Montreal’s psychedelic post-rock quintet, LAE, has put two brand new videos into construction for release over the coming months as the deluxe 2xLP version of their debut LP, Break The Clasp, is about to hit the pressing plant for an early Springtime release. A visual depiction of the diverse track, “Sister,” which features some of the heaviest moments on Break The Clasp and one of the few scathing deliveries from vocalist Steve Austin (Today Is The Day) on the album, has been commissioned to David Hall of Handshake Inc. (Brutal Truth, Today is the Day, Maryland Deathfest: the Movie). Additionally, the members of LAE are working on a video for the album’s magnificently heartbreaking “To Give You The Stars Above” anthem in-house.
Both new visual accompaniments to Break The Clasp will see release late this Winter or early Spring, just as LAE prepares to release the mammoth vinyl edition of the album, which is currently being readied for the pressing plant. The final details on the pressing are still being locked up, but both platters will be constructed of 180-gram or thicker heavyweight vinyl with a colored run, and will be housed in a double gatefold jacket with spot varnish on the front and back, with poly-lined black sleeves and a digital download card. Preorders for the 2xLP edition of Break The Clasp will be available in the coming weeks with a variety of package options.
Stream Break The Clasp in its entirety here:
Break The Clasp is out now on The Compound and Battleground Records.
A monumentally dejected yet inspiring nearly hour-long psychedelic journey through thirteen dynamic movements, LAE’s Break The Clasp saw its initial digital and CD release at the end of November as a collaborative effort between The Compound Recs, Battleground Records and LAE themselves. Recorded in full analog in main songwriter Marc Lucas Ablasou’s woodshop in Montreal by Steve Austin of Today Is The Day and Austin Enterprises, who provided lead vocals to the entire album, the lineup is completed by Ronald Jean-Gilles, Serge Nakauchi Pelletier, Stephane Desgroseilliers. Re-envisioning their original anthems — penned under initial moniker LAE-TSEU in the mid-late 1990s — alongside new songs, the band recorded live on vintage 1970s equipment utilizing a range of guitars, basses, drums, accordion, trumpet, saws, organs, pianos, electronics and a multitude of vocal styles into a four-part storyline of life, love, hope and death. Following several overdub sessions at Austin Enterprises where the songs were mixed and mastered, the album was shrouded by otherworldly artwork by Sonny Kay (The VSS, Angel Hair, Gold Standard Laboratories label), completing this transcendentally gloomy yet beautifully delivered opus.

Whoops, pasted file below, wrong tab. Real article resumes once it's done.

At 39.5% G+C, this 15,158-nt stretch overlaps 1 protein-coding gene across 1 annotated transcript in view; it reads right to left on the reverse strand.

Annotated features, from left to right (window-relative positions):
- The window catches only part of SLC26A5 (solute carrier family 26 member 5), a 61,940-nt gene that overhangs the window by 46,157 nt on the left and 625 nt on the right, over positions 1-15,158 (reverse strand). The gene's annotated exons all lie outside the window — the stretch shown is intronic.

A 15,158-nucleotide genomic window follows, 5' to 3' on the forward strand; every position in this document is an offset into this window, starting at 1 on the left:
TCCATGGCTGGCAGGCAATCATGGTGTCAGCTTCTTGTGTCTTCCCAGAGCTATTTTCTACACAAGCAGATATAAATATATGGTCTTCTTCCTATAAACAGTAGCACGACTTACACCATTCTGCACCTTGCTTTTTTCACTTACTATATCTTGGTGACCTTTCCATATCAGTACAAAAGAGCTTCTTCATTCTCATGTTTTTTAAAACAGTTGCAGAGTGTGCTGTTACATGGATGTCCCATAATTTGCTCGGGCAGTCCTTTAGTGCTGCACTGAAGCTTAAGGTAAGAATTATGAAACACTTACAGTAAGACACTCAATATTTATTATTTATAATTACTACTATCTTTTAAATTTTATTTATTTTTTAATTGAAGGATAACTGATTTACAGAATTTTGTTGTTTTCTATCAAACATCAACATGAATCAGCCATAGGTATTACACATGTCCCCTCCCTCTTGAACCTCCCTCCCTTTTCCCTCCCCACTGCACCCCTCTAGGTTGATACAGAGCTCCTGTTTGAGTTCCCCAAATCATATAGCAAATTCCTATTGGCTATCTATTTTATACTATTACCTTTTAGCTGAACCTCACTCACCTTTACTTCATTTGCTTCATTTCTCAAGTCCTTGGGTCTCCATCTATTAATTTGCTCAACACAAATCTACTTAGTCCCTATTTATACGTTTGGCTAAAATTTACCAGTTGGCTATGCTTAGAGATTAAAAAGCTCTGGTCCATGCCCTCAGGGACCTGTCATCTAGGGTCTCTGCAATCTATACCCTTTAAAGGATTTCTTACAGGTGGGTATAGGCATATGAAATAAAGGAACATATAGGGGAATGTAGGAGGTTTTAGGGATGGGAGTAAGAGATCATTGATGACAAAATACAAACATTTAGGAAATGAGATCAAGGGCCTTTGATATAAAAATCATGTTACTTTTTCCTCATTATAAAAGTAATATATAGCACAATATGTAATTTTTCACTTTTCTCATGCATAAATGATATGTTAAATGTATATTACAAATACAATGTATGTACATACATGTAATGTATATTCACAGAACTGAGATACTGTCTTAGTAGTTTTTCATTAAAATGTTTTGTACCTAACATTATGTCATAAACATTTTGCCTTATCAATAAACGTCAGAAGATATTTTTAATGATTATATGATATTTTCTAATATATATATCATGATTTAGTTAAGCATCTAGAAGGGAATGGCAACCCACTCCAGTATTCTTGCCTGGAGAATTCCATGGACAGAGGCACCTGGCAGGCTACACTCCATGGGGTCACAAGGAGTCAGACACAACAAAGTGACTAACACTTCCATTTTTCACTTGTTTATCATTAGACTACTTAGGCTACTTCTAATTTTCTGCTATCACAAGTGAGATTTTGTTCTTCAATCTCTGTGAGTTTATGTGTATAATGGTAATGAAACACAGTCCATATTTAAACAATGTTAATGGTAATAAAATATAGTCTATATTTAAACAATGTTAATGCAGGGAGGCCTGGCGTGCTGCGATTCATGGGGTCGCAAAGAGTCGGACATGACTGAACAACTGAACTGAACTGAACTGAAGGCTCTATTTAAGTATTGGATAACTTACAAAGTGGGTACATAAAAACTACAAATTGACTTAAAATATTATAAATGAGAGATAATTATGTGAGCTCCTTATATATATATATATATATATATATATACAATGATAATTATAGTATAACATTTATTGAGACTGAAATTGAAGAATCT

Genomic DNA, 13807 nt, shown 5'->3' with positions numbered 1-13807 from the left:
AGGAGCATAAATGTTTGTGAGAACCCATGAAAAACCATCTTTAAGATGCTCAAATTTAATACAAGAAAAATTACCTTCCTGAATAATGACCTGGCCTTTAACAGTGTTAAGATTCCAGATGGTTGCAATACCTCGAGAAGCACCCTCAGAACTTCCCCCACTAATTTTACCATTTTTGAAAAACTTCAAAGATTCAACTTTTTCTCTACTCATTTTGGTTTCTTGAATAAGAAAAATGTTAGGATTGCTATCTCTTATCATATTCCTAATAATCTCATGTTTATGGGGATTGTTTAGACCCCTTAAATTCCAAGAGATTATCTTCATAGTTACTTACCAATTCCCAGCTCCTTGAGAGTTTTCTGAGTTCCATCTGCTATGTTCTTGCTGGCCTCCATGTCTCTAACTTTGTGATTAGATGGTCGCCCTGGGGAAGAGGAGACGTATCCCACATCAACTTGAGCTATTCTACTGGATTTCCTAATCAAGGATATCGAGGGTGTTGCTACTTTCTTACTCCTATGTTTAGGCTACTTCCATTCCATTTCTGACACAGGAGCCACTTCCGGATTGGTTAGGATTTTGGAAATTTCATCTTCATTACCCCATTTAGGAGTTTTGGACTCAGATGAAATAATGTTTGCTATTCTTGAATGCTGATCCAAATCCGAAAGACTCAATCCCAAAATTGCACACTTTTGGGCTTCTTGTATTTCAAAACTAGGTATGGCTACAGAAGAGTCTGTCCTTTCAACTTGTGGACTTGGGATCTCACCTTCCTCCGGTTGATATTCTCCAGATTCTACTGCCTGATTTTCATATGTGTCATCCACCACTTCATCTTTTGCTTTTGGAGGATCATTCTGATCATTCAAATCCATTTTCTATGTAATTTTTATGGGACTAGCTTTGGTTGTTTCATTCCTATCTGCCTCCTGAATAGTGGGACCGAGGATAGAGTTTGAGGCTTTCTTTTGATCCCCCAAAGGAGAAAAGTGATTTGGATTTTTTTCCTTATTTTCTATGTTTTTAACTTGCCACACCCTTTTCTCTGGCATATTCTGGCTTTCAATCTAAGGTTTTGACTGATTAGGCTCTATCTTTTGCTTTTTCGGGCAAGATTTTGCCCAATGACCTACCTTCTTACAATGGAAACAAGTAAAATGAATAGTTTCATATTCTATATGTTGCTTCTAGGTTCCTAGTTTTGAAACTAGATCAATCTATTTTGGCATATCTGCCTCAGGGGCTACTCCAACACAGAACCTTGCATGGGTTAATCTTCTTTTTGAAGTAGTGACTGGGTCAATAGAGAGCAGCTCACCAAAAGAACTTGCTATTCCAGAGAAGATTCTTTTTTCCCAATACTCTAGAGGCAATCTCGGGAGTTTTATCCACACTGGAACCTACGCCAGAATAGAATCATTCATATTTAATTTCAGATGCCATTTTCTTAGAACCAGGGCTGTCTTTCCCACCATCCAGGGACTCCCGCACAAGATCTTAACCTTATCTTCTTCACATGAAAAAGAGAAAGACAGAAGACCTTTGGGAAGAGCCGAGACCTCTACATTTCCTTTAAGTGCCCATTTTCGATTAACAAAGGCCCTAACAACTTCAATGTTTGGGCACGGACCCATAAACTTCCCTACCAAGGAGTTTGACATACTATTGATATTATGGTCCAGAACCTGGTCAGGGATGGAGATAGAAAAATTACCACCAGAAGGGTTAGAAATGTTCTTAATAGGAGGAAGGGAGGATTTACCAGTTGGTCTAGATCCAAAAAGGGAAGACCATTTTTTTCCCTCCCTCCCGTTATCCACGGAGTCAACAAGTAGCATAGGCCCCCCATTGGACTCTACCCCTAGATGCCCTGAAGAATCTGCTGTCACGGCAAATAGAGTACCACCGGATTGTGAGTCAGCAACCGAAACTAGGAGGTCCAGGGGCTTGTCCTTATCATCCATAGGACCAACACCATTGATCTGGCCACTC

LAE has also been intensely writing new material for their follow-up to Break The Clasp.
“…the heart-on-sleeve frontman that Austin occasionally embodies is on full display here, with only snippets of backwoods dementia seeping through. And the band has created an ideal atmosphere, borrowing liberally from the likes of Slint and Tortoise with mesmeric rhythms and askew harmonies, while adding dollops of psych and the occasional metallic bombast that’s actually reminiscent of early TITD. 8/10” – Decibel Magazine
“The resultant record is a fragmentary, shifting record, switching between Slint-like passages of angular guitar and sung-spoken vocals and abrasive assaults (witness the caustic fuzz at the core of ‘Sister’), punctuated by acoustic sketches in the shape of ‘Broken Knee’, ‘Let Me Die In The Memory Of Her Arms’ and ‘Space Travel’…” – The Quietus
“…the vitality in the 13 tracks (yes, even the crushingly slow ones) is fresh to the point of its newness, and even the parts meant to be abrasive, opener ‘Sexy Sadie’ or pieces of ’17 Queen’ for example, hold onto a wonderful depth the mix and a feeling of texture that feeds Break the Clasp’s otherworldly spirit and brings you along its path of consuming strangeness. Austin is a presence, but by no means the star, and the whole band Lae shines across Break the Clasp’s fascinating span. A debut no one knew they were awaiting, but they were.” – The Obelisk
“#22 (out of 100) album of 2014.” – Emoragei Magazine
“…echoes psychedelic progressive rock and post-rock but the overall picture is far more expansive… wholly unique and escapes categorization.” – American Aftermath
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